Toyota's losses could approach those of U.S. car companies

Toyota (TM) may have to pay its workers less than the U.S. car companies do. It may also make better cars. It is now the number one auto company in the world based on unit sales. None of that makes it entirely immune to the economic downturn.

Toyota has grown so big that it has exposure to the flagging car market in every large country in the world. It has not made the huge cuts in employees that the Big Three have, so its cost base has not dropped as sharply as those of the domestic car companies.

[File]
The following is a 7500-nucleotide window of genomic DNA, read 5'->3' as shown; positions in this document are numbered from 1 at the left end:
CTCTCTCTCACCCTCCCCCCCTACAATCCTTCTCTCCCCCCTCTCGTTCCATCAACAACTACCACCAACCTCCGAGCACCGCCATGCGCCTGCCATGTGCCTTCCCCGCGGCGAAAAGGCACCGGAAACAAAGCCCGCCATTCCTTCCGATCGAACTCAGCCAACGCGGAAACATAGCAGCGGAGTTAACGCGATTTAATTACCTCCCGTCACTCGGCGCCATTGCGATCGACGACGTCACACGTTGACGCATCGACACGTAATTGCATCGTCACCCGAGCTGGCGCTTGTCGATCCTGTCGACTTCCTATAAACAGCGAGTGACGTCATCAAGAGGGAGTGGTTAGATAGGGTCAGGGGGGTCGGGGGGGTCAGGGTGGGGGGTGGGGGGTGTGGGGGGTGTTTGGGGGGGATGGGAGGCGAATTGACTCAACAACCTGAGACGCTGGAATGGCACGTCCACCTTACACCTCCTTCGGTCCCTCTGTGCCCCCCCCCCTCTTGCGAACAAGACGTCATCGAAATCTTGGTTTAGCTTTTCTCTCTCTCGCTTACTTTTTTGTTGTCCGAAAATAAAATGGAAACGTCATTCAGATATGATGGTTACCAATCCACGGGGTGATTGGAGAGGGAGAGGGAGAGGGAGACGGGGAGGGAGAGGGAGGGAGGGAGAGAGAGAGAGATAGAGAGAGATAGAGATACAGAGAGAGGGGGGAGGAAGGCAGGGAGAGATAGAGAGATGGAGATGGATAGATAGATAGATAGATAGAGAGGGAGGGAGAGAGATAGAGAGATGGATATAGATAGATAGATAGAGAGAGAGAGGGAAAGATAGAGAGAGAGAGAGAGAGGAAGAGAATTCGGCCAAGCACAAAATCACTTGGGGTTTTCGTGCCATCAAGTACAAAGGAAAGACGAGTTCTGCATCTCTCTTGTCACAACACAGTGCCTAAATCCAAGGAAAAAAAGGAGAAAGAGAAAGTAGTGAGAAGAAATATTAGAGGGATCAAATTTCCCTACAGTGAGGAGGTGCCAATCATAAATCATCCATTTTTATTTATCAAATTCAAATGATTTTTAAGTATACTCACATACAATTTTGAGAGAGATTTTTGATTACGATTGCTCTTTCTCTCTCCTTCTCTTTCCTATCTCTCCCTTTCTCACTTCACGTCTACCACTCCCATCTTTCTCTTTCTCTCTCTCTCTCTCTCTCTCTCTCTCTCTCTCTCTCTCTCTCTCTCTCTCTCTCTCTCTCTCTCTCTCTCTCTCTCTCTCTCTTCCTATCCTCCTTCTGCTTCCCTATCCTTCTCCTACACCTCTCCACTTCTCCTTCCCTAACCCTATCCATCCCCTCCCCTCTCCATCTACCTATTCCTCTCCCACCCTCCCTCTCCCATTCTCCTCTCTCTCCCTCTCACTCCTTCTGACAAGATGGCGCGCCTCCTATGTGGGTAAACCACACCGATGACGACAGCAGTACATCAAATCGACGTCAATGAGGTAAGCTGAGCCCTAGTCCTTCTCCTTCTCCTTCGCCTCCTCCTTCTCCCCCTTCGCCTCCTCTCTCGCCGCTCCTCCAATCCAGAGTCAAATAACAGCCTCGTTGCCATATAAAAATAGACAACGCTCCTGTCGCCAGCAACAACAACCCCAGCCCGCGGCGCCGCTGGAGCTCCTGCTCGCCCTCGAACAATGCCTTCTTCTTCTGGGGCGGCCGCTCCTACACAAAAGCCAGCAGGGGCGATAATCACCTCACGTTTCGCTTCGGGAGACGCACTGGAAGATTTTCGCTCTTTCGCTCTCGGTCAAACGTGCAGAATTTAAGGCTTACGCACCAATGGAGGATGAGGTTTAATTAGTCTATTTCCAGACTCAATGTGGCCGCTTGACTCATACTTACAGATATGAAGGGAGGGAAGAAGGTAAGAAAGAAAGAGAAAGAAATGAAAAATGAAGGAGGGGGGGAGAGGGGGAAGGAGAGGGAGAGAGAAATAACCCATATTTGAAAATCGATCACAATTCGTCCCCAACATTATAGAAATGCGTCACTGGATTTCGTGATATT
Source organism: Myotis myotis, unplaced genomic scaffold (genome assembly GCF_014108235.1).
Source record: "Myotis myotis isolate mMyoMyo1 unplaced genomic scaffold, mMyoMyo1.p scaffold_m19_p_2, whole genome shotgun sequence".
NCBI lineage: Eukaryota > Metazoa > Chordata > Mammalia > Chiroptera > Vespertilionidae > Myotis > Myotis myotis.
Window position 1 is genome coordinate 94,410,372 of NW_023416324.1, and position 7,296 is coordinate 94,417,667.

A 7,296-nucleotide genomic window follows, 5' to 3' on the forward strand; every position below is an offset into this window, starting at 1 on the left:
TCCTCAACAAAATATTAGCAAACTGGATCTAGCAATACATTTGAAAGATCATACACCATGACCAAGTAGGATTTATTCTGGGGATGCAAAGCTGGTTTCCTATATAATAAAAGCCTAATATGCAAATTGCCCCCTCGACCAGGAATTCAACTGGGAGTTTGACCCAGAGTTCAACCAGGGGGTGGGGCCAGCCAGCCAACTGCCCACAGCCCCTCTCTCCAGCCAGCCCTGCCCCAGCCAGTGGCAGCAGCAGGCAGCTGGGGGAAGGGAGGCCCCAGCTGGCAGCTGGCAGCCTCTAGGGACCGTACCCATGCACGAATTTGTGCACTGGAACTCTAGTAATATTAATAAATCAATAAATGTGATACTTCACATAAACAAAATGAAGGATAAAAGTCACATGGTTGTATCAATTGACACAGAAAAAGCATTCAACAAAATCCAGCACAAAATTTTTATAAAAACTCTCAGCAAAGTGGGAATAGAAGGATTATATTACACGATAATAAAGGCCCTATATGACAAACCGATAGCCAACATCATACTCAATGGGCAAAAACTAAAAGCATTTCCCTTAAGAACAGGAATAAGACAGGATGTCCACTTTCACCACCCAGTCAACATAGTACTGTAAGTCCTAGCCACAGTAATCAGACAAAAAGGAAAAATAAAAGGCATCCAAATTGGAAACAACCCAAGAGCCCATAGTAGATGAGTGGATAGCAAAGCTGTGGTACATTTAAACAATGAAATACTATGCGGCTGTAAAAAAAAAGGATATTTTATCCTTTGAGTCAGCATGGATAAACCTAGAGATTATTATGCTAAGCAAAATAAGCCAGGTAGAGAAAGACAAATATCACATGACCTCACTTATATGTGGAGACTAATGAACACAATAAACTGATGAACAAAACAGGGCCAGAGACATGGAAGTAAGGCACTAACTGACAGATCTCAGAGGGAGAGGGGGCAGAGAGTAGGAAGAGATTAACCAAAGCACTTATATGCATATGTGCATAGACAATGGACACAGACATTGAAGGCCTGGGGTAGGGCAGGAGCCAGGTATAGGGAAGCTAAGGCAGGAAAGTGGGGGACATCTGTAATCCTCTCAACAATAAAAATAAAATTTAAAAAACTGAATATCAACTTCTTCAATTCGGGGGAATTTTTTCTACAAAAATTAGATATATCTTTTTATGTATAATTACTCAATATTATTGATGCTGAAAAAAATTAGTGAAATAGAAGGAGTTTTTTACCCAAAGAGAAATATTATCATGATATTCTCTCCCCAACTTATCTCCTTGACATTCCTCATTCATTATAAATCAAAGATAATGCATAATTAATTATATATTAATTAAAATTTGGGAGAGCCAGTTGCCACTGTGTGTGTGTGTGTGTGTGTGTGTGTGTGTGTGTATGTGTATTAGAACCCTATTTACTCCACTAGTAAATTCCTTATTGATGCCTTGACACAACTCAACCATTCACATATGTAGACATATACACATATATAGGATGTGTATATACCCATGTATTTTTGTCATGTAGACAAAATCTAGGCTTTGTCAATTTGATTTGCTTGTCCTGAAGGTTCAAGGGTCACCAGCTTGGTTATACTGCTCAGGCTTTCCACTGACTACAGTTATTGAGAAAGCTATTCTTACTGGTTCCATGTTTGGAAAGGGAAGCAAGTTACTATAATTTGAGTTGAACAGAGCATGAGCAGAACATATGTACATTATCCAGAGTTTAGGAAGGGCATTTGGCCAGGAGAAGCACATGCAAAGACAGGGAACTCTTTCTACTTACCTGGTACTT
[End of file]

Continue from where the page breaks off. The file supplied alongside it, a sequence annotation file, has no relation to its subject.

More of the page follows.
The strain on Toyota's big profit machine is showing. According to Reuters, "Toyota Motor Corp.'s operating loss could balloon to over 500 billion yen ($5 billion) in the year to March 2010, as the global economic crisis hits car sales."

The projections may make the Treasury Department reconsider what it will have to invest to keep General Motors (GM) and Chrysler operating. If Toyota can't make money, it is likely that no other big car company in the world can.

Douglas A. McIntyre is an editor at 24/7 Wall St.

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